Monthly Archives: May 2011

Thrissur Pooram, Festival par excellence !

Kerala, the South Indian state, in spite of its tiny frame is a land of countless wonders and deep-rooted cultural heritage. It is also the land of the biggest gathering of people and elephants – the incomparable ‘Thrissur Pooram’, a cultural extravaganza par excellence, which takes place in Kerala’s Thrissur town.

In local language (Malayalam), ‘Pooram’ means ‘festival’ – the most important occasion in temples as well as churches, that occurs usually once in a year. But even the word ‘festival’ may fall short to describe the Pooram at Thrissur. This event is a class apart – “a festival of festivals”.

The town of Thrissur, located almost in the centre of Kerala state, boasts of many important temples, shrines and cultural institutions… and, is regarded as the ‘Cultural Capital of Kerala’. Whatever may be Thrissur’s assets, it was this mega-classic festival ‘Pooram’ that made this town internationally acclaimed.

A visionary venture by the then-ruler of erstwhile Cochin State, Rama Varma alias ‘Shakthan Thampuran’, Thrissur Pooram is studded with plenty of eye-catchers… such as;
# procession of 40+ decorated (with golden head-dresses) elephants
# colourfully crafted ‘kolams’ (floral patterns)
# ‘panchavadyam’ – a musical feast by traditional percussion instruments
# lavish fireworks display…. etc., being the highlights.

The ‘Pooram’ celebrations take place generally from mid-April to mid-May every year. Venue of this auspicious event is the sprawling grounds of Vadakkumnathan Temple, an ageless gigantic shrine situated right at the center of Thrissur town.

On the eve of Pooram, the whole town throbs with excitement. Two groups – representing the main geographic divisions of Thrissur region – engage in a healthy competition to add up the Pooram’s splendors. Two lines of 15 elegantly decorated tuskers, fielded by each group, stand face to face. Between these two lines of elephants stand the team of percussion instruments.

Each time this orchestra reach a crescendo (high point), a new display of brightly colored ceremonial-umbrellas pop up over the elephants – the ‘Kudamattam’ ceremony (changing of umbrellas) – delighting the onlookers.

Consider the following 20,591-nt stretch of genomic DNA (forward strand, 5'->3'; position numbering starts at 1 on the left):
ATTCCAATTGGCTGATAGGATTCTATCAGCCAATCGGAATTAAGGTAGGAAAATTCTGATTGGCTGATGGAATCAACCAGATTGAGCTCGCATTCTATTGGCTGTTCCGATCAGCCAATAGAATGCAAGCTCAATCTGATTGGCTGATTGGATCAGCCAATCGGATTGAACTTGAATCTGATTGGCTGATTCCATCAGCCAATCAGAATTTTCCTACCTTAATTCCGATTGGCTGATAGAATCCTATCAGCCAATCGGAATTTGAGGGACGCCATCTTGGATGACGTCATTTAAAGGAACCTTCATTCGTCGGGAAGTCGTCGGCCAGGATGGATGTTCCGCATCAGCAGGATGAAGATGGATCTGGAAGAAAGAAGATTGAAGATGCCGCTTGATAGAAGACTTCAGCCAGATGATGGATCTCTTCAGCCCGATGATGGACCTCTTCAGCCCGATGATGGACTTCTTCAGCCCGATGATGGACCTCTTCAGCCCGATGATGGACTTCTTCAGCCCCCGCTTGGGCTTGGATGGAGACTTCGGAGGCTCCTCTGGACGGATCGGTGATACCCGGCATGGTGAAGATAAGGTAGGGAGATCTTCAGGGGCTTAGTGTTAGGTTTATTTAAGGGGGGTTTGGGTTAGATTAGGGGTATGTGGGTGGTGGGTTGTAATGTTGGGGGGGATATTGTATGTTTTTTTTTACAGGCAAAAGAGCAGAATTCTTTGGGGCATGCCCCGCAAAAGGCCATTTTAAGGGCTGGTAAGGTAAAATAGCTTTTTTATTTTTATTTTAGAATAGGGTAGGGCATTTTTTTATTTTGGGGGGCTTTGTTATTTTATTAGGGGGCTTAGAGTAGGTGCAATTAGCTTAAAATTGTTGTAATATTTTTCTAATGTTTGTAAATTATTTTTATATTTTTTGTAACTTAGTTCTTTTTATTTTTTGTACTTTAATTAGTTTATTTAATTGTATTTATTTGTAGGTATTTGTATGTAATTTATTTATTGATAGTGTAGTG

This process goes on till sunset; afterwards the departure of elephants is marked by thrilling fireworks display – illuminating the night sky. A visual treat that has no equals.

The Pooram spectacle continues for a marathon 36 hours!

For the people of Thrissur, irrespective of caste and creed, ‘Thrissur Pooram’ is their most cherished occasion. Apart from the town-folks, people from all over Kerala, neighbouring states, and foreigners come to witness this grand gala show. As it is also a gathering of various merchants from everywhere, Thrissur Pooram grounds offer a variety shopping spree as well.

Thrissur Pooram, a festival with intriguing flashback

The festival of festivals… a celebration without peers… Kerala’s ‘Thrissur Pooram’ also boasts an interesting history.

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It is a peculiar ‘tale recipe’ of several ingredients — Hinduism’s caste system, which saw the wealth & power always rested with upper castes… The aristocratic Brahmin priests (most superior caste in Kerala) who treated themselves as demigods… A King who dared to redefine the society…

Locally, ‘Pooram’ means meeting or group. According to Hindu mythology, dynastic Gods / Goddesses from neighbouring provinces meet on an auspicious day annually. This day is generally regarded as Pooram celebration.

During medieval times, within a kingdom; small regions were controlled by Brahmin aristocrats who were  regarded as Local Chiefs. Some  of them were considered even powerful than the King.